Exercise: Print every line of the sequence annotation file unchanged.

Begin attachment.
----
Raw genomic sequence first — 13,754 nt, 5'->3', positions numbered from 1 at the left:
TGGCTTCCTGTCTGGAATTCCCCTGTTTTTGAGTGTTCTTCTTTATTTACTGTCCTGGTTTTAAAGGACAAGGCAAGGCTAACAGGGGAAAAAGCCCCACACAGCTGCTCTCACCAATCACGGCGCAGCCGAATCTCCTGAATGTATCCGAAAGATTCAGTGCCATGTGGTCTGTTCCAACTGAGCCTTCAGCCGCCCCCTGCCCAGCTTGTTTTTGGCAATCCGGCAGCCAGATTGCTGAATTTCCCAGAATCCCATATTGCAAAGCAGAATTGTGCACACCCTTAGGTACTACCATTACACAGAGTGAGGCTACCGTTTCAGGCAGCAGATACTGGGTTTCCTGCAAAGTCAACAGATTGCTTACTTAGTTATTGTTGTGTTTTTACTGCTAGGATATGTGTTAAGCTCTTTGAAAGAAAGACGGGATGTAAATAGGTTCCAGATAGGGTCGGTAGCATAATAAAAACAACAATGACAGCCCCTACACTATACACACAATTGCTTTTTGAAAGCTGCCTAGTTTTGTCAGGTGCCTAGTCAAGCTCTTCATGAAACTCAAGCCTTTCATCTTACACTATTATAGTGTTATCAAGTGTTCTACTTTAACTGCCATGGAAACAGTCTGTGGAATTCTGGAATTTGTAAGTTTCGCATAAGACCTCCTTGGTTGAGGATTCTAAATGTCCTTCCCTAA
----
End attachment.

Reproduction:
Raw genomic sequence first — 13,754 nt, 5'->3', positions numbered from 1 at the left:
TGGCTTCCTGTCTGGAATTCCCCTGTTTTTGAGTGTTCTTCTTTATTTACTGTCCTGGTTTTAAAGGACAAGGCAAGGCTAACAGGGGAAAAAGCCCCACACAGCTGCTCTCACCAATCACGGCGCAGCCGAATCTCCTGAATGTATCCGAAAGATTCAGTGCCATGTGGTCTGTTCCAACTGAGCCTTCAGCCGCCCCCTGCCCAGCTTGTTTTTGGCAATCCGGCAGCCAGATTGCTGAATTTCCCAGAATCCCATATTGCAAAGCAGAATTGTGCACACCCTTAGGTACTACCATTACACAGAGTGAGGCTACCGTTTCAGGCAGCAGATACTGGGTTTCCTGCAAAGTCAACAGATTGCTTACTTAGTTATTGTTGTGTTTTTACTGCTAGGATATGTGTTAAGCTCTTTGAAAGAAAGACGGGATGTAAATAGGTTCCAGATAGGGTCGGTAGCATAATAAAAACAACAATGACAGCCCCTACACTATACACACAATTGCTTTTTGAAAGCTGCCTAGTTTTGTCAGGTGCCTAGTCAAGCTCTTCATGAAACTCAAGCCTTTCATCTTACACTATTATAGTGTTATCAAGTGTTCTACTTTAACTGCCATGGAAACAGTCTGTGGAATTCTGGAATTTGTAAGTTTCGCATAAGACCTCCTTGGTTGAGGATTCTAAATGTCCTTCCCTAA